Adam  

On that subject, then, who would you say is in a better position - If anyone - customers who are running their own kind of on premise infrastructure and running their own services off that, or downstream customers of cloud service providers and public cloud providers? Is there anyone that's kind of more insulated from these increases?

Tiny  

I think the energy price is going to hit on premise data centres as much as it's going to hit colocation. Will your facilities guys have done the same sort of negotiation that the data centre's guys would have done? Would they have had the same sort of ability to negotiate megawatts of power? Probably not. So you're probably a lot more exposed. For the cloud guys. Currently, they are not passing on that price. So once again, we see that the attraction of cloud over on premises. Yeah, so I think that the only other thing is, is get away from the fossil fuels and go to Norway or Iceland, where the data centres are using renewable energy; 97% In Norway and 100% in Iceland, you don't get the same sort of bill shock.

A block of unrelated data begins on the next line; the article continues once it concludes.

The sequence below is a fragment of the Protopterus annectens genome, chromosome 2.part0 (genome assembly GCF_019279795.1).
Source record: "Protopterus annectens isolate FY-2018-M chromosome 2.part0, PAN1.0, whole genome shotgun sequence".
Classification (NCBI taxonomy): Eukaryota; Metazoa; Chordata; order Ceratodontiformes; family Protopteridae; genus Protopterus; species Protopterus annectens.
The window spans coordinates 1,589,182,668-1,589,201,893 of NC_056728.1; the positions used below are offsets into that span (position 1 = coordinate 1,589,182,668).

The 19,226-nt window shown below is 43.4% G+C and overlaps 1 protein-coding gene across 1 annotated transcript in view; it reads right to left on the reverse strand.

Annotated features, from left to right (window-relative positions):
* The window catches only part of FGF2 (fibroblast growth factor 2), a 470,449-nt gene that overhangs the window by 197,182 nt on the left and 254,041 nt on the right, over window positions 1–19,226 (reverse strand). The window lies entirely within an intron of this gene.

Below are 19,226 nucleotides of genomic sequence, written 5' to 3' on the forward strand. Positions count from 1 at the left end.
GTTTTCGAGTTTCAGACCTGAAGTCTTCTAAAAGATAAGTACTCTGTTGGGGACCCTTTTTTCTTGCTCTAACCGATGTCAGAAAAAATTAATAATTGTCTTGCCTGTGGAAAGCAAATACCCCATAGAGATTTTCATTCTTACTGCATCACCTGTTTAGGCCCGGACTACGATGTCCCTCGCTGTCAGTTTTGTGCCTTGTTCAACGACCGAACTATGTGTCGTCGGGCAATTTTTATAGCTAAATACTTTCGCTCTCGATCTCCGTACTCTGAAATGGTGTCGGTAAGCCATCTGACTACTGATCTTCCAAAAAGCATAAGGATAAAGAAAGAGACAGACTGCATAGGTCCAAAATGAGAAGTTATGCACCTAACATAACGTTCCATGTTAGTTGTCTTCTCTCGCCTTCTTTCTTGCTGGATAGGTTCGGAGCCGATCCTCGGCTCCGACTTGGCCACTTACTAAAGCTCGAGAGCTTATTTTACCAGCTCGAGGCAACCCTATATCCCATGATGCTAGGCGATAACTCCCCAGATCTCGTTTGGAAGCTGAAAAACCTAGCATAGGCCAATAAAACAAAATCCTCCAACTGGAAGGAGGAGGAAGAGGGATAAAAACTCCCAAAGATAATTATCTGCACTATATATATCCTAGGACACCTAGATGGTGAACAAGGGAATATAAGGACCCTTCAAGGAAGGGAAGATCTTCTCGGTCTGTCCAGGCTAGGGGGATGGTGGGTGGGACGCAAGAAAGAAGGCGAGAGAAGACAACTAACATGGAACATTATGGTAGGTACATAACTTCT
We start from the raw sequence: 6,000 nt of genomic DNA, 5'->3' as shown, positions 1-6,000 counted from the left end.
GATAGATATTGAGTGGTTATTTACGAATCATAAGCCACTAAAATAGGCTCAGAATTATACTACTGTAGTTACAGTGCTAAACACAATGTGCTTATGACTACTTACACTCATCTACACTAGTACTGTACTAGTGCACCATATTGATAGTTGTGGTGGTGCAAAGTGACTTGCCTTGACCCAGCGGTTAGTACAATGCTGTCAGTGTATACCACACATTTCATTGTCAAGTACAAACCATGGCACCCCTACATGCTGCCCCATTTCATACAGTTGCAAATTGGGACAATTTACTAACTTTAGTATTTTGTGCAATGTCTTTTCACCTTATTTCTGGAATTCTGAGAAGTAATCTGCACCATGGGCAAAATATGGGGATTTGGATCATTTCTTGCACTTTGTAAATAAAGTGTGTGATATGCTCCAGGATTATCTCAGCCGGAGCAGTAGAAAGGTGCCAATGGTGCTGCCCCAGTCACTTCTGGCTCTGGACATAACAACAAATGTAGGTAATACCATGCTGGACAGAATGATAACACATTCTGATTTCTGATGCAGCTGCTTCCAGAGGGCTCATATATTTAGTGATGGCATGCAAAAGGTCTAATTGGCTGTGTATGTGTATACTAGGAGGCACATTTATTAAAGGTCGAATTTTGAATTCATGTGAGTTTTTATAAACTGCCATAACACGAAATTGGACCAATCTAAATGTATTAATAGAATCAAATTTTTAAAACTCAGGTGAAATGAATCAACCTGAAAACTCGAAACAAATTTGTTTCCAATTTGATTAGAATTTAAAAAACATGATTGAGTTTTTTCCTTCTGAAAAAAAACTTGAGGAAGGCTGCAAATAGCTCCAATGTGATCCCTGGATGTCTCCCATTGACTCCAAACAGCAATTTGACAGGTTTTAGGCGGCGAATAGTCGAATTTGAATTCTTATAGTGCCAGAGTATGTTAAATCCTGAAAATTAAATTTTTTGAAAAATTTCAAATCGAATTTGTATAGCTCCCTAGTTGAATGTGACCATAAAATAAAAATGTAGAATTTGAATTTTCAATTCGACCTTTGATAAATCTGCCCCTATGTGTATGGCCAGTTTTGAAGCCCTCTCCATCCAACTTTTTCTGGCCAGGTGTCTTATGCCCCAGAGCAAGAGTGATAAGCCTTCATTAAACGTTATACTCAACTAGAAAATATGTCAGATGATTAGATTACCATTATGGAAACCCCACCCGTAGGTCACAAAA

Zach  

How much of a potential problem is this for Europe, compared to the UK?

Tiny